Wednesday, April 5, 2017

The Ambrose Kirtland House - 226 West 11th Street

By 1838 Greenwich Village had transformed from the sleepy hamlet of a generation earlier to a rapidly-expanding northern suburb.  That year two matching Greek Revival homes were completed at Nos. 60 and 62 Hammond Street, between Waverly Place and West 4th Street.

The 25-foot wide residences reflected the social and financial status of their occupants.  No. 60 was constructed for jurist Ambrose Kirtland.  Like its neighbor, the red brick house was three stories tall above a brownstone basement.  Most of the architectural elements were expected in the style--the dignified stone pilasters that supported the heavy entablature above the doorway, the fine recessed entrance with transom and sidelights, and the simple wooden fascia board below the cornice, for instance.  What made the design stand out was the treatment of the stoops.  Instead of iron railings, stepped stone wing walls flanked the stairs; their lines softened by large, waterfalling volutes.

Kirtland was 35 years old when he and his family moved into the house.  Both he and his wife, Charlotte, the daughter of General Richard McCarty, had three children.  Frances, known as Fannie, was born in 1819 before the newlyweds moved to New York City from Coxsackie, upstate.  There was also 16 year old Elizabeth and 6-year old Charlotte.   By the end of the year son Richard was born in the house.

Kirkland was well-known and was often referred to in newspapers only as Judge Kirtland.  But at least one reader of the Morning Herald questioned his ability in 1840.  He wrote on March 4 "Judge A. Kirtland, of the Second Ward Court, has decided that both myself and my clerk are liable for the same contract.  A full report will be given tomorrow of this extraordinary decision.  Can such a man be fit for any such office?"  Nevertheless, he was reappointed Assistant Justice in 1844.

The household was reduced by one on April 16, 1846 when Elizabeth was married to Theodore Cozzens; and again on June 27, 1848 when Fannie married Major General Nathaniel Michler.  The groom was a member of the U.S. Army's Topographical Corps of Engineers.

Following Ambrose Kirtland's death on November 27, 1850 Charlotte left West 11th Street to move in with Fannie and General Michler at No. 141 8th Street.  Her former home was sold at auction on November 19, 1852.  The announcement described it as "The genteel three story brick house...known as No. 60 Hammond street."  It was purchased by Harvey Barmore and his wife, the former Maria Garrison.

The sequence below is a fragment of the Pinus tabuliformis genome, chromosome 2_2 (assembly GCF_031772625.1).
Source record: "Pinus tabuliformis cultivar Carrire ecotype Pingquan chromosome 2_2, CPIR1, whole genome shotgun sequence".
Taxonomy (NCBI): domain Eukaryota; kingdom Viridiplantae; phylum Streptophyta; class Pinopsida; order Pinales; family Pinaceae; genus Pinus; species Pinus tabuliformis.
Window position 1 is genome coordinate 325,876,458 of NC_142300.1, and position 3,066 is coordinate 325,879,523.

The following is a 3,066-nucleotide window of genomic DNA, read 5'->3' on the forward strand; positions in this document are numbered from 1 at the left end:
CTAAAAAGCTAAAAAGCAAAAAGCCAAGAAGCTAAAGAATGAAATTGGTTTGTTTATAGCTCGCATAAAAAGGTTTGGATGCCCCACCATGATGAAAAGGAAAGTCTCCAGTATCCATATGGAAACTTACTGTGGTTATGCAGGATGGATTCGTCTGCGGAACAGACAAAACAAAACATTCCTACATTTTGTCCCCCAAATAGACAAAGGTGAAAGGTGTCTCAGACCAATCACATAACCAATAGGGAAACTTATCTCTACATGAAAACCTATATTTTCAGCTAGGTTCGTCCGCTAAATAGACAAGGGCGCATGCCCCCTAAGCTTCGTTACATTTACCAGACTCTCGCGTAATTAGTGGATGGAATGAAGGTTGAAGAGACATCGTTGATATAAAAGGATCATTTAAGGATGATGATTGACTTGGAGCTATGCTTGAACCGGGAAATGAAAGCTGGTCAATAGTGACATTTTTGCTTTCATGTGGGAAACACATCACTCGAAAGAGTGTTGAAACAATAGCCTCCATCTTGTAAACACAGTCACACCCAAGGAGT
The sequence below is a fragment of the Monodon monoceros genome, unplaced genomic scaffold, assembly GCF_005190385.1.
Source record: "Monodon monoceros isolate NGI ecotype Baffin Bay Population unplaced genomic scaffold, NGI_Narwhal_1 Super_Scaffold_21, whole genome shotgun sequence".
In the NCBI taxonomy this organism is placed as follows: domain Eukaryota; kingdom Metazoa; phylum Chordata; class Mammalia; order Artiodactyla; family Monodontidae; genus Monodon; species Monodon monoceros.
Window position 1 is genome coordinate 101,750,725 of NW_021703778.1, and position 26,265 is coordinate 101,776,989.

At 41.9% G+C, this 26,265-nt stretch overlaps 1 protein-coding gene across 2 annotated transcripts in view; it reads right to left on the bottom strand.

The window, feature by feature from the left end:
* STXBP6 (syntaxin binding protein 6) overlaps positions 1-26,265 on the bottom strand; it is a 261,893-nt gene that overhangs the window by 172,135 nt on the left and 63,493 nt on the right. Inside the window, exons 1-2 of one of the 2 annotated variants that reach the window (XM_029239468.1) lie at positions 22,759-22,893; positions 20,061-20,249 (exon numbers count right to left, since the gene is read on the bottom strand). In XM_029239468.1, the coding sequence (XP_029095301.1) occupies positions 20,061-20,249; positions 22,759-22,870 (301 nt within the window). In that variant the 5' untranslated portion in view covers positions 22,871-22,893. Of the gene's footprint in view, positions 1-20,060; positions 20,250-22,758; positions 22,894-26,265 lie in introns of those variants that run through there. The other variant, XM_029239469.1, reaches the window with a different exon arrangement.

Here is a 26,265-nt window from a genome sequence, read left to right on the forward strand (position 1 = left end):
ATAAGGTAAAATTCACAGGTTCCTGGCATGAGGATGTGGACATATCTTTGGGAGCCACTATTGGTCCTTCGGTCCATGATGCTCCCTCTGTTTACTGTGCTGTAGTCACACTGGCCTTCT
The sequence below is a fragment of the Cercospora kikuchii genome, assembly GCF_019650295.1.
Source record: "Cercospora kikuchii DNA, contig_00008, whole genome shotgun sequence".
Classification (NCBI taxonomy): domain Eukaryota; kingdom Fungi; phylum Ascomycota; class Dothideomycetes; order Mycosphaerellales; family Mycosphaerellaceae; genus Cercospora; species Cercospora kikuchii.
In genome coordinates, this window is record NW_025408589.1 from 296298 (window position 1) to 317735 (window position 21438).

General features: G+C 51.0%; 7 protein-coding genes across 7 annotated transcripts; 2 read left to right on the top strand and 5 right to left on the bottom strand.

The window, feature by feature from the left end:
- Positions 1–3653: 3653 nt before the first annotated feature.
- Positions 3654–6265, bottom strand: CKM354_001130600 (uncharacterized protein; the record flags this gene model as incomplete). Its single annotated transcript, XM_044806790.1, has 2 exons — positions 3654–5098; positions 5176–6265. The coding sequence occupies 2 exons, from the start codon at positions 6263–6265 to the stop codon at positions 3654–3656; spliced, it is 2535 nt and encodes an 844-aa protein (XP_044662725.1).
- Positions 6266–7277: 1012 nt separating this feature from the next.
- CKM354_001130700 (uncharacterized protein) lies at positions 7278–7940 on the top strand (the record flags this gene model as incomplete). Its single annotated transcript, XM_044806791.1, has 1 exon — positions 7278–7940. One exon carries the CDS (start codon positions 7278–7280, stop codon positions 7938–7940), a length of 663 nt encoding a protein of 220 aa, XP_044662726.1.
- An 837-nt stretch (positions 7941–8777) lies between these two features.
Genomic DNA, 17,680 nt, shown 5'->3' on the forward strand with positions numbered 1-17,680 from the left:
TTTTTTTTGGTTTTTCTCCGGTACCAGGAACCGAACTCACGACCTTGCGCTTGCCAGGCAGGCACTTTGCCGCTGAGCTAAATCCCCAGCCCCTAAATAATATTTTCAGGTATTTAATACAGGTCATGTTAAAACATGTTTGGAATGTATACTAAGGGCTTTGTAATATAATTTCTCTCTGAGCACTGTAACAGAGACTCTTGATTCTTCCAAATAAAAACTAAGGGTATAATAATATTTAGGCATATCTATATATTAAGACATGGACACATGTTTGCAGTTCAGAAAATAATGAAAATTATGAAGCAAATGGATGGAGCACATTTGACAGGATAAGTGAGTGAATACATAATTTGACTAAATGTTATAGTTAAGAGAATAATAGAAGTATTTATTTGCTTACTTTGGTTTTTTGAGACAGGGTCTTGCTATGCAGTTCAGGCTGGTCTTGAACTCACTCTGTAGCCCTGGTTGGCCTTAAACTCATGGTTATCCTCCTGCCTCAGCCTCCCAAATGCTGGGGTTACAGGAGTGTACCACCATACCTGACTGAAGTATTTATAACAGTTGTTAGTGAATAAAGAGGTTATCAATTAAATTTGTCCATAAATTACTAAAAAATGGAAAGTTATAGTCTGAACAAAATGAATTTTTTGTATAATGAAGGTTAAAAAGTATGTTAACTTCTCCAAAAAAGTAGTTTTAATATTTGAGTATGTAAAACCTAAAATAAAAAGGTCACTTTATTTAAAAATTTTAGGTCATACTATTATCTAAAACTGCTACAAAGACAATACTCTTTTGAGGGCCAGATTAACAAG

The couple had seven children.  Barmore and his brother Garrit were partners in the piano making firm of G. & H. Barmore, founded in 1836.  They had received a diploma for "a piano-forte of a very fine touch" at the American Institute Fair that year.  The Barmore shop was at No. 368 Bleecker Street.

On March 17, 1860 Frank Barmore died "suddenly."  The boy was just 4-years old.  A much happier event occured the following year when Catherine Amelia, the Barmores' eldest daughter, was married to Alfred W. Lowerre on October 6, 1861. 

The family moved to Eighth Avenue shortly afterward and the 11th Street house became home to another piano maker, William Robertson.

The house received a new address in 1864 when Hamond Street was renamed.  The street number was now 226 West 11th Street.  

On April 25, 1868 the Real Estate Record & Builders' Guide cautioned architects and builders about the over-use of an overwhelmingly popular architectural fashion, the mansard roof.  "Every new idea--from the facing of our houses with hideous brown stone, to crowning our ladies with still more hideous sacks of horsehair--is followed with the utmost avidity, until the thing becomes so overdone that sheer nausea begets a change."

The article conceded that the mansard was, in many cases, a perfect solution to increase the square footage of a structure by adding a full floor.  "Properly introduced and treated, this mode of terminating our buildings is exceedingly beautiful and picturesque."  But the writer stressed that too often proportions were upset or the "lightness and airiness" of the design were upset.